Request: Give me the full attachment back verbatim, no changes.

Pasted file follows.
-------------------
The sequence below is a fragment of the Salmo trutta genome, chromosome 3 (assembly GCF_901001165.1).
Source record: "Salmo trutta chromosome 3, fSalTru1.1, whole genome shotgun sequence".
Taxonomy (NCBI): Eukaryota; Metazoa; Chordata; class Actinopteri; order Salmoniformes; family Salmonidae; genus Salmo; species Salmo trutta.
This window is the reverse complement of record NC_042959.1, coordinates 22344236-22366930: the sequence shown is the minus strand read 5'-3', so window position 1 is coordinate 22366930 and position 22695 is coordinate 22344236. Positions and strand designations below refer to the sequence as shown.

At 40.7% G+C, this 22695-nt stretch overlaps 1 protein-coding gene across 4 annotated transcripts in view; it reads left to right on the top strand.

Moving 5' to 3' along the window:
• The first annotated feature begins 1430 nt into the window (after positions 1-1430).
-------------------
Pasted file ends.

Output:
The sequence below is a fragment of the Salmo trutta genome, chromosome 3 (assembly GCF_901001165.1).
Source record: "Salmo trutta chromosome 3, fSalTru1.1, whole genome shotgun sequence".
Taxonomy (NCBI): Eukaryota; Metazoa; Chordata; class Actinopteri; order Salmoniformes; family Salmonidae; genus Salmo; species Salmo trutta.
This window is the reverse complement of record NC_042959.1, coordinates 22344236-22366930: the sequence shown is the minus strand read 5'-3', so window position 1 is coordinate 22366930 and position 22695 is coordinate 22344236. Positions and strand designations below refer to the sequence as shown.

At 40.7% G+C, this 22695-nt stretch overlaps 1 protein-coding gene across 4 annotated transcripts in view; it reads left to right on the top strand.

Moving 5' to 3' along the window:
• The first annotated feature begins 1430 nt into the window (after positions 1-1430).